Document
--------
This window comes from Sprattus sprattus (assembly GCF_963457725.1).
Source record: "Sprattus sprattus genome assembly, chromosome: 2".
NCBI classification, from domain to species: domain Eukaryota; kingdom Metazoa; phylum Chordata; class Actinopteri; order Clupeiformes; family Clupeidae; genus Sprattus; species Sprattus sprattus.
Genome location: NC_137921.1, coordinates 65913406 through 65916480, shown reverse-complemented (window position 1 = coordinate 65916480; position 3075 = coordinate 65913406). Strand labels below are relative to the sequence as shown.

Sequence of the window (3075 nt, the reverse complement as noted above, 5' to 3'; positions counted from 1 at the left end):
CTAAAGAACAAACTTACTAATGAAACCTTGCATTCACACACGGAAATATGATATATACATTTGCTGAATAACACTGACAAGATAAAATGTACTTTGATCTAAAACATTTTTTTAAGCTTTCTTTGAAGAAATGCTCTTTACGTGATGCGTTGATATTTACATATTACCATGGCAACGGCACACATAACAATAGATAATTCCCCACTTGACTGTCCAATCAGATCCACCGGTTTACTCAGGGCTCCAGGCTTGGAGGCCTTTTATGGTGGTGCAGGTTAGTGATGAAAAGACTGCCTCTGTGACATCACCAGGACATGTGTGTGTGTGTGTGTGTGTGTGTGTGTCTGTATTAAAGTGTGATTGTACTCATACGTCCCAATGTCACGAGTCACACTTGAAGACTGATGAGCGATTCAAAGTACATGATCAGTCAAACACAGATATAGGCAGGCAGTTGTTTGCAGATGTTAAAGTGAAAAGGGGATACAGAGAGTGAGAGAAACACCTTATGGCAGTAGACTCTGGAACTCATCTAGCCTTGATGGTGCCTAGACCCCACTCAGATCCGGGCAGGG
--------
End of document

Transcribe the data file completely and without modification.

This window comes from Sprattus sprattus (assembly GCF_963457725.1).
Source record: "Sprattus sprattus genome assembly, chromosome: 2".
NCBI classification, from domain to species: domain Eukaryota; kingdom Metazoa; phylum Chordata; class Actinopteri; order Clupeiformes; family Clupeidae; genus Sprattus; species Sprattus sprattus.
Genome location: NC_137921.1, coordinates 65913406 through 65916480, shown reverse-complemented (window position 1 = coordinate 65916480; position 3075 = coordinate 65913406). Strand labels below are relative to the sequence as shown.

Sequence of the window (3075 nt, the reverse complement as noted above, 5' to 3'; positions counted from 1 at the left end):
CTAAAGAACAAACTTACTAATGAAACCTTGCATTCACACACGGAAATATGATATATACATTTGCTGAATAACACTGACAAGATAAAATGTACTTTGATCTAAAACATTTTTTTAAGCTTTCTTTGAAGAAATGCTCTTTACGTGATGCGTTGATATTTACATATTACCATGGCAACGGCACACATAACAATAGATAATTCCCCACTTGACTGTCCAATCAGATCCACCGGTTTACTCAGGGCTCCAGGCTTGGAGGCCTTTTATGGTGGTGCAGGTTAGTGATGAAAAGACTGCCTCTGTGACATCACCAGGACATGTGTGTGTGTGTGTGTGTGTGTGTGTGTCTGTATTAAAGTGTGATTGTACTCATACGTCCCAATGTCACGAGTCACACTTGAAGACTGATGAGCGATTCAAAGTACATGATCAGTCAAACACAGATATAGGCAGGCAGTTGTTTGCAGATGTTAAAGTGAAAAGGGGATACAGAGAGTGAGAGAAACACCTTATGGCAGTAGACTCTGGAACTCATCTAGCCTTGATGGTGCCTAGACCCCACTCAGATCCGGGCAGGG